“I was texting making sure I could stay with him,” Angel said, “telling him the $150 I had was for food, and he assured me he would receive me.”
When Angel and his family arrived in Miami, the acquaintance ghosted them.
They were stranded at the bus station and wandered Miami with little money left. They reached the Camillus House, a Miami-based organization to help the homeless, but Camillus House told them they would each have to sleep in separate areas and could only stay for a single night.
They continued wandering, and Angel and his family settled in a nearby park for eight days, where the security guard left the bathroom doors unlocked. During the day, Angel would look for work.
Through the rain, poor sleep, and stress, Santi caught a fever again, but without money, they could do nothing. Through conversations, Angel received the contact information of a nearby church that helped nurse Santi back to health and lent Angel a place to stay, giving him a month’s rent.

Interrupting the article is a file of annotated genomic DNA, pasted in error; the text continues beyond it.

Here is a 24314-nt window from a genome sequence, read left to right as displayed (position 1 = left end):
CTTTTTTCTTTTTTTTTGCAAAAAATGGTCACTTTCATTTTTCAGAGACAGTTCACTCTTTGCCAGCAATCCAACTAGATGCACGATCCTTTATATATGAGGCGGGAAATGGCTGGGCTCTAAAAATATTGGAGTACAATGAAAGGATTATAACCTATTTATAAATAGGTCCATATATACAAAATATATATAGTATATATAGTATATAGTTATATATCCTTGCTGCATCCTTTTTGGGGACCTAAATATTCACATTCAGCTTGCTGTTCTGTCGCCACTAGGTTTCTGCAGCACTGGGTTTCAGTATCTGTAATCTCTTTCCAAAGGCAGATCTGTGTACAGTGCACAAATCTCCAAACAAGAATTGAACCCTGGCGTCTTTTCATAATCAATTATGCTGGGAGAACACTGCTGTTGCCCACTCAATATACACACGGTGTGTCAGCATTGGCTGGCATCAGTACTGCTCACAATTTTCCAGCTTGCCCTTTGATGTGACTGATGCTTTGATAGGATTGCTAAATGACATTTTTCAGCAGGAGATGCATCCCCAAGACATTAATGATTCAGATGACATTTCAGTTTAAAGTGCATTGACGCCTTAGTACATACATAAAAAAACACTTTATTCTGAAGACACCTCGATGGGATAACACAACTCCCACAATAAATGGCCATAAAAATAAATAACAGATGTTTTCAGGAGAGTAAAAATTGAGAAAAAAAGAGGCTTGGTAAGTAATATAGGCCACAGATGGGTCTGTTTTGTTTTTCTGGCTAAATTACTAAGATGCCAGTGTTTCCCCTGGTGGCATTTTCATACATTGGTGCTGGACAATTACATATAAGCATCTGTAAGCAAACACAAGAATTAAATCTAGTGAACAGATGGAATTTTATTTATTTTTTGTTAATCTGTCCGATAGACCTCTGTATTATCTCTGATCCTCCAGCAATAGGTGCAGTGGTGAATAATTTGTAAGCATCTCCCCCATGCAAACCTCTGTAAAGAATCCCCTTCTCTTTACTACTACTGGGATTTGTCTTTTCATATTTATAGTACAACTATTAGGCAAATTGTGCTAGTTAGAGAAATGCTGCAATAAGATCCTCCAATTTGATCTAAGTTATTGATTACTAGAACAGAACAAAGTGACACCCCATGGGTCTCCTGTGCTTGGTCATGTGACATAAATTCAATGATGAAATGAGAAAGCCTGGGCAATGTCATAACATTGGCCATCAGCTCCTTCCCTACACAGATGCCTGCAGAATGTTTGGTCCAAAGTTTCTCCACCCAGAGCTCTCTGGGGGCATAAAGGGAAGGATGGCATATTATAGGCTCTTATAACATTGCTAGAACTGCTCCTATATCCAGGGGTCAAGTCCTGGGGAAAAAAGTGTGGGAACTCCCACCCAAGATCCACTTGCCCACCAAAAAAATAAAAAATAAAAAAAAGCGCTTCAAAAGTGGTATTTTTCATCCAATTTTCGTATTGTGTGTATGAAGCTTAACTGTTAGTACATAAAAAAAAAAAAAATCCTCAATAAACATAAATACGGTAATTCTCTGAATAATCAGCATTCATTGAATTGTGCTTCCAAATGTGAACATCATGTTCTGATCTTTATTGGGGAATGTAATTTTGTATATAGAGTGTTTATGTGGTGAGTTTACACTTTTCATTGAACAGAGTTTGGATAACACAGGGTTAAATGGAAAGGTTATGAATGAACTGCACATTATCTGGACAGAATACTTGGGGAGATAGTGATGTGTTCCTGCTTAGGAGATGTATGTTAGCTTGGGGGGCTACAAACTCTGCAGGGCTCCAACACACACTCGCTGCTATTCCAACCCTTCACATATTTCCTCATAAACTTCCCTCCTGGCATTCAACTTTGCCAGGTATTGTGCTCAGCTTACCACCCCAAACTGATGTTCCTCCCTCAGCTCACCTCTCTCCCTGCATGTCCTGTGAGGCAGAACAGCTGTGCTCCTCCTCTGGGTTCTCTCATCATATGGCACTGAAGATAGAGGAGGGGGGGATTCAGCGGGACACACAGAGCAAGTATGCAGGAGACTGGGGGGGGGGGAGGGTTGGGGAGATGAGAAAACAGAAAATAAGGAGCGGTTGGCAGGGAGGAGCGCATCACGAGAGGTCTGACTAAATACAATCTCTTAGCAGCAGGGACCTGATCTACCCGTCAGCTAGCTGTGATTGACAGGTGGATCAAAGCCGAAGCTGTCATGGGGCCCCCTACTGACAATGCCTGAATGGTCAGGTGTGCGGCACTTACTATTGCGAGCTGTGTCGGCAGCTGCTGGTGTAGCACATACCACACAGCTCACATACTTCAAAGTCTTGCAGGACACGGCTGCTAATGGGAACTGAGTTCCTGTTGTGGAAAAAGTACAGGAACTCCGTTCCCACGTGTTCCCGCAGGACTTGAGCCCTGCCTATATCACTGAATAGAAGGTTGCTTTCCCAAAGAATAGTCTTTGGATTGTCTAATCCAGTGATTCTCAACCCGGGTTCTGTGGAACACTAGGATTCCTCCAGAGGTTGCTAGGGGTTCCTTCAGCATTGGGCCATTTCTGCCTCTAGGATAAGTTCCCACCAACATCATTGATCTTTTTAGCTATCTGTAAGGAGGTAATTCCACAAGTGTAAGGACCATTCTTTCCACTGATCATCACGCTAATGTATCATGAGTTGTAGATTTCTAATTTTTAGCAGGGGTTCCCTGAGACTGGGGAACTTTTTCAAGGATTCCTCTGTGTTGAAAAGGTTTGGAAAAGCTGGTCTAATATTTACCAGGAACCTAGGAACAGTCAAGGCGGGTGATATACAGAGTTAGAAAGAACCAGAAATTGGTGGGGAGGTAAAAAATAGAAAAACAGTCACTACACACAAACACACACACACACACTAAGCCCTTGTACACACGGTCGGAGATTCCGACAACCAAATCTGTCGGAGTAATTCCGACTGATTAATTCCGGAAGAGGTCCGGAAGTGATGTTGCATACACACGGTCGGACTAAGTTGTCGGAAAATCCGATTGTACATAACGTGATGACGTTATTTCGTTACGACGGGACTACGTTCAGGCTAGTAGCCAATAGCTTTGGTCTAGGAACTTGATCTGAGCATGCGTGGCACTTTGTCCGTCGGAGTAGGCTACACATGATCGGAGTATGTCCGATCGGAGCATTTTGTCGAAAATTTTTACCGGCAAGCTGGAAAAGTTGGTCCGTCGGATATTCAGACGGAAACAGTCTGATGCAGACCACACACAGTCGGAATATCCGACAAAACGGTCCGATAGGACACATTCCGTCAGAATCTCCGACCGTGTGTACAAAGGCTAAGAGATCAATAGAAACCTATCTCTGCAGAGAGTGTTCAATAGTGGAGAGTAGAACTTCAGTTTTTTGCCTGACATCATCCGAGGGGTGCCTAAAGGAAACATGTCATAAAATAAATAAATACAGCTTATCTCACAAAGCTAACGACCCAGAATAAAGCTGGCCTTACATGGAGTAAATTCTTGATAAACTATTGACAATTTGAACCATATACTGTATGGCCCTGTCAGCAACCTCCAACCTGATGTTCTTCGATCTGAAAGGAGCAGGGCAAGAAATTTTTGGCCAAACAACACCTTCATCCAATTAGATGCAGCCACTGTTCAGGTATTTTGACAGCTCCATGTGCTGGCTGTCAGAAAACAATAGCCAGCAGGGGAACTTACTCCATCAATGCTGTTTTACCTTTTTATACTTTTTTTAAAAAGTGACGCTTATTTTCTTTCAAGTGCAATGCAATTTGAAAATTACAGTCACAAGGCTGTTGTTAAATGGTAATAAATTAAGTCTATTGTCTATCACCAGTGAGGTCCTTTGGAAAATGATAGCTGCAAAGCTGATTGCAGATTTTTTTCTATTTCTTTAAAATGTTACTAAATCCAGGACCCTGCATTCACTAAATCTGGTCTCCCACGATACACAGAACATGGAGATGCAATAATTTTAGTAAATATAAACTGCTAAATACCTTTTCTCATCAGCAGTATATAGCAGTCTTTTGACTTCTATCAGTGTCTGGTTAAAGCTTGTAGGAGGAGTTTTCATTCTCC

In the fall of 2022, Angel made nearly $600 monthly and spent $525 on rent, with $75 remaining for food. He was underworked for his level of expertise, finding menial jobs and building people’s docks. He was previously offered many jobs in the CocoWalk harbor, but his lack of documentation blocked the opportunities.
As the interview finished, Santi cried inside the house as he woke up from a nap. At the same time, a friend walked in, asking Angel to help him with his car. Angel carried Santi outside as he spoke to the friend.
Angel moved on to detailing on cars and boats, a far cry from working as a mechanical engineer. Forever motivated by his family, Angel said he hopes his modest company gains a reputation and builds a loyal customer base.